Dr David Tuller from the University of Berkeley, California has penned a very critical blog on IAPT http://www.virology.ws/2020/01/15/trial-by-error-cbt-provides-no-benefits-to-advanced-cancer-patients-study-finds/
two years ago he was one of the authors of a reanalysis of the PACE trial data on the efficacy of CBT for chronic fatigue syndrome and essentially found the data had been fudged.
The results of the PACE trial of CBT plus graded exercise for CFS have just been confirmed by a review of 5 Dutch studies
https://www.researchgate.net/publication/322956569_An_analysis_of_Dutch_hallmark_studies_confirms_the_outcome_of_the_PACE_trial_cognitive_behaviour_therapy_with_a_graded_activity_protocol_is_not_effective_for_chronic_fatigue_syndrome_and_Myalgic_Encep , the author’s concluded ‘ Improvements on subjective measures (self-report questionnaires), which are sensitive to placebo effects, response bias, buy-in effects and other psychological effects , isn’t reflected by an improvement in objective measures’. This was illustrated by the finding that 32% of the patients in the non-intervention group reported clinically significant improvement afterwards.
IAPT justifies itself wholly in terms of changes on psychometric tests, alleging a 50% recovery. However there has been no independent examination to determine the proportion totally free of symptoms by the end of treatment. My own work in fact suggests just a 10% recovery,https://www.dropbox.com/s/flvxtq2jyhmn6i1/IAPT%20The%20Need%20for%20Radical%20Reform.pdf?dl=0 . In mid July the Journal of Health Psychology is publishing an Open Access Special Issue ‘IAPT Under the Microscope’ in which these issues are explored further, with 4 contributors, including myself and a missive from the Editor, Dr David Marks.
‘The results are, at best, unreliable, and at worst manipulated to produce a positive-looking outcome’ so write the editors of the current issue of the Journal of Health Psychology, (http://journals.sagepub.com/toc/hpqa/current). They are writing in relation to a study of the efficacy of CBT for chronic fatigue syndrome ( CFS – the PACE trial). The essence of the editors’ criticism is that when objective measures of outcome were used the effectiveness of CBT disappeared, but the authors of the PACE trial relied instead on subjective self-report measures to ‘promote’ the cognitive behaviour therapy and graded exercise therapy protocols that they themselves had developed. The Times of August 1st 2017 reported a ‘trade’ of ‘insults’ between both sides.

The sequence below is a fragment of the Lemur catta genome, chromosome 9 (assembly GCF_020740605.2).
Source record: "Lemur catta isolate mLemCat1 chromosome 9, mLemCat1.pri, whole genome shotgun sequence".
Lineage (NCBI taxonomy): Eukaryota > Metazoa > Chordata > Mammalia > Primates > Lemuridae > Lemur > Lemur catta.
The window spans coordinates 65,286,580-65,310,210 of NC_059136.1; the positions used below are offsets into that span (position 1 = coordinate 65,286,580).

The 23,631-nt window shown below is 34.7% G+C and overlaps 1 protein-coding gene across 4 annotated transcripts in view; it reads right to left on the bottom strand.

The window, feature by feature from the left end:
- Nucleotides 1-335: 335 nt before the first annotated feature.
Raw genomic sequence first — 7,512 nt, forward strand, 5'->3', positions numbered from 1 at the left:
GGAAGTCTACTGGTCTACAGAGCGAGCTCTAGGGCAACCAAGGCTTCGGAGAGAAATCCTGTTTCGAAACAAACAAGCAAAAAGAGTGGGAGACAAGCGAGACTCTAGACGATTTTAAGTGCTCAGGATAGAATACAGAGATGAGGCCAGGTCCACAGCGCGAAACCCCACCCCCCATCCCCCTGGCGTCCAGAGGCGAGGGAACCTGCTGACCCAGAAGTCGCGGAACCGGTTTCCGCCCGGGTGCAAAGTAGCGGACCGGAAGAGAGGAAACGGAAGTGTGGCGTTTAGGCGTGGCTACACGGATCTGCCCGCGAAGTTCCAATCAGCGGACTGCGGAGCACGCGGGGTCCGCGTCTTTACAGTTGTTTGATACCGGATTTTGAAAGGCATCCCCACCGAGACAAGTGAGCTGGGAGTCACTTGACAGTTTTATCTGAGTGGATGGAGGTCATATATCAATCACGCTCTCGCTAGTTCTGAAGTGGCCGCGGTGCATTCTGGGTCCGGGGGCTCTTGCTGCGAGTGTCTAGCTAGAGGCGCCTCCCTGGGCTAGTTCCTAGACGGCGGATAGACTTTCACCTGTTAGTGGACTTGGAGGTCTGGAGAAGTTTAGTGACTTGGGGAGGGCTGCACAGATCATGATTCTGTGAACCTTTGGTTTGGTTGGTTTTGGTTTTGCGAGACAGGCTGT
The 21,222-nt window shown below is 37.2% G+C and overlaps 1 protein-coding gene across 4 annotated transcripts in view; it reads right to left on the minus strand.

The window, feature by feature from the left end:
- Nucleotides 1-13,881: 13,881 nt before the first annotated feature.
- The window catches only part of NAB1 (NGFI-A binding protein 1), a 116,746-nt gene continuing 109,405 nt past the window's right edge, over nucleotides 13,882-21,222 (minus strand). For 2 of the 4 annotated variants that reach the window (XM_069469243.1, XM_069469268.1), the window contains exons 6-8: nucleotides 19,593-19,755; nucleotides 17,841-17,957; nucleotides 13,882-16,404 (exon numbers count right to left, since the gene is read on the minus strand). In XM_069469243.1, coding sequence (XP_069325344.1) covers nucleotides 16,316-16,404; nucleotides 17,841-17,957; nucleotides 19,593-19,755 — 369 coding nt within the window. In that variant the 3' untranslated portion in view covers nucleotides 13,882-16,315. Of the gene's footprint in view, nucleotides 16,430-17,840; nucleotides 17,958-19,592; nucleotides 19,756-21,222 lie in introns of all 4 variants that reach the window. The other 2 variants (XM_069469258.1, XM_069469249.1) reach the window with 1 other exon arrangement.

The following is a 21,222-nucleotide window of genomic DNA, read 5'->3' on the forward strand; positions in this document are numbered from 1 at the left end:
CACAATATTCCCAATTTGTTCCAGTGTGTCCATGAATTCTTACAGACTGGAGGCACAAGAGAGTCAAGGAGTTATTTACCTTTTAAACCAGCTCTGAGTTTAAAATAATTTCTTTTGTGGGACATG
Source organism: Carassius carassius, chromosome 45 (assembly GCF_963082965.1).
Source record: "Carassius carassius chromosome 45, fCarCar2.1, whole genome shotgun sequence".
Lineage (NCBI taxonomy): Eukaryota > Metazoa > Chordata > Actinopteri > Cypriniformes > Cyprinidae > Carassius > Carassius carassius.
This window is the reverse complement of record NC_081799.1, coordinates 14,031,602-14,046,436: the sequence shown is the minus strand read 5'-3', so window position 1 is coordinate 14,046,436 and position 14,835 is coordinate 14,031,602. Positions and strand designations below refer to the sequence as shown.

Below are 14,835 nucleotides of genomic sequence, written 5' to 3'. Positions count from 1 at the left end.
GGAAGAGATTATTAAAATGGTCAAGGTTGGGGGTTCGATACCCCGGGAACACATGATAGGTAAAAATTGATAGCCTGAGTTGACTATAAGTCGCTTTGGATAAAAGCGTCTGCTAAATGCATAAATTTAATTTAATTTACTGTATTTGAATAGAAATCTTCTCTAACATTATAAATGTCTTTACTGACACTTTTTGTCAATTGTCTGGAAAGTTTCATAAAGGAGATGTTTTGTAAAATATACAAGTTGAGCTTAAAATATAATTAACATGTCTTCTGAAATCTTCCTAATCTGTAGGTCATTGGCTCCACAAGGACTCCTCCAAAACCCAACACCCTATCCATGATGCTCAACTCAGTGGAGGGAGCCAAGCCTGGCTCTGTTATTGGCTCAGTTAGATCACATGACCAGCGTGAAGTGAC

PACE Trial £5 million
IAPT £400 million +
But the same criticism that the editors make of the evaluation of CBT for CFS can be applied to how CBT for ‘depression and anxiety’ (the alleged focus of IAPT) is evaluated in routine care in the UK Government’s IAPT Service. Evaluation is entirely based on subjective measures (the PHQ-9 and GAD-7), there is no objective measure (a standardised reliable diagnostic interview), assessment has been entirely by the service providers with no independent assessment. The cost of the PACE trial was just £5 million, a drop in the ocean compared to the cost of IAPT which saw the Coalition Government invest up to £400 million over the four years to 2014–2015. [Department of Health (2012). IAPT Three-year Report—The First Million Patients. London: DH] .